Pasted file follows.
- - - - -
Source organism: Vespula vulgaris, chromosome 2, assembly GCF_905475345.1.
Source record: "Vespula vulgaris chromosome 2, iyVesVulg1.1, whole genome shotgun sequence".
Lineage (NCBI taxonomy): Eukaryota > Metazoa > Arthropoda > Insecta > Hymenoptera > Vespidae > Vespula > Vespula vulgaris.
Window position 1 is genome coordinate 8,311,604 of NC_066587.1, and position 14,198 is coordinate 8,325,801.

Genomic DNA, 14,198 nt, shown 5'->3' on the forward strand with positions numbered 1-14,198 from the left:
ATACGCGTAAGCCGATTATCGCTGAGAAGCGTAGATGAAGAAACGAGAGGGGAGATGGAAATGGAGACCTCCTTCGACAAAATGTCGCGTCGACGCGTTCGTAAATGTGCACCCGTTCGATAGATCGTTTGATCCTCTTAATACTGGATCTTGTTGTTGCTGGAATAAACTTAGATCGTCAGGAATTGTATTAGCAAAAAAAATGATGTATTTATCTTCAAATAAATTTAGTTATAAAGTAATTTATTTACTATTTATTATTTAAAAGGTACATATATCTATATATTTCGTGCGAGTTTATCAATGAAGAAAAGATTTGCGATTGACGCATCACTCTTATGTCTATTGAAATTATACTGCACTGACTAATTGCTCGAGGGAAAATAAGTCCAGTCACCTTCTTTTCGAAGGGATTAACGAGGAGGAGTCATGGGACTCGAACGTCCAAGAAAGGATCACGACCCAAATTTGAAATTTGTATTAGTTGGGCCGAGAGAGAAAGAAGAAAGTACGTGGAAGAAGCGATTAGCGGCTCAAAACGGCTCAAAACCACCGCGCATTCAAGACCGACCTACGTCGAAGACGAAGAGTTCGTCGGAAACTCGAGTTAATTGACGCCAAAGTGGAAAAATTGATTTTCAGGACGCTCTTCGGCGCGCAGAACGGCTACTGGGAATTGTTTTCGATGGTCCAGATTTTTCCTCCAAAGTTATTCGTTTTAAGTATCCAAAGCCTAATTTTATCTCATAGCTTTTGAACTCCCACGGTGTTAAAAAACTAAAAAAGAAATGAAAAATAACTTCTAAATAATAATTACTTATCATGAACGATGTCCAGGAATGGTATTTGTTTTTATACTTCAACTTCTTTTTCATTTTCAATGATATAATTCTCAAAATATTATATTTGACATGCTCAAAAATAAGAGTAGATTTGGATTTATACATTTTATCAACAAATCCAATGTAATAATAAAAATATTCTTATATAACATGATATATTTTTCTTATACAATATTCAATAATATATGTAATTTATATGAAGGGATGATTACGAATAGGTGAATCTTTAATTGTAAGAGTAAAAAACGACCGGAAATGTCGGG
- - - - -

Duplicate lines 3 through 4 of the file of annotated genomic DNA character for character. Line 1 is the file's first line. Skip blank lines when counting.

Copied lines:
Lineage (NCBI taxonomy): Eukaryota > Metazoa > Arthropoda > Insecta > Hymenoptera > Vespidae > Vespula > Vespula vulgaris.
Window position 1 is genome coordinate 8,311,604 of NC_066587.1, and position 14,198 is coordinate 8,325,801.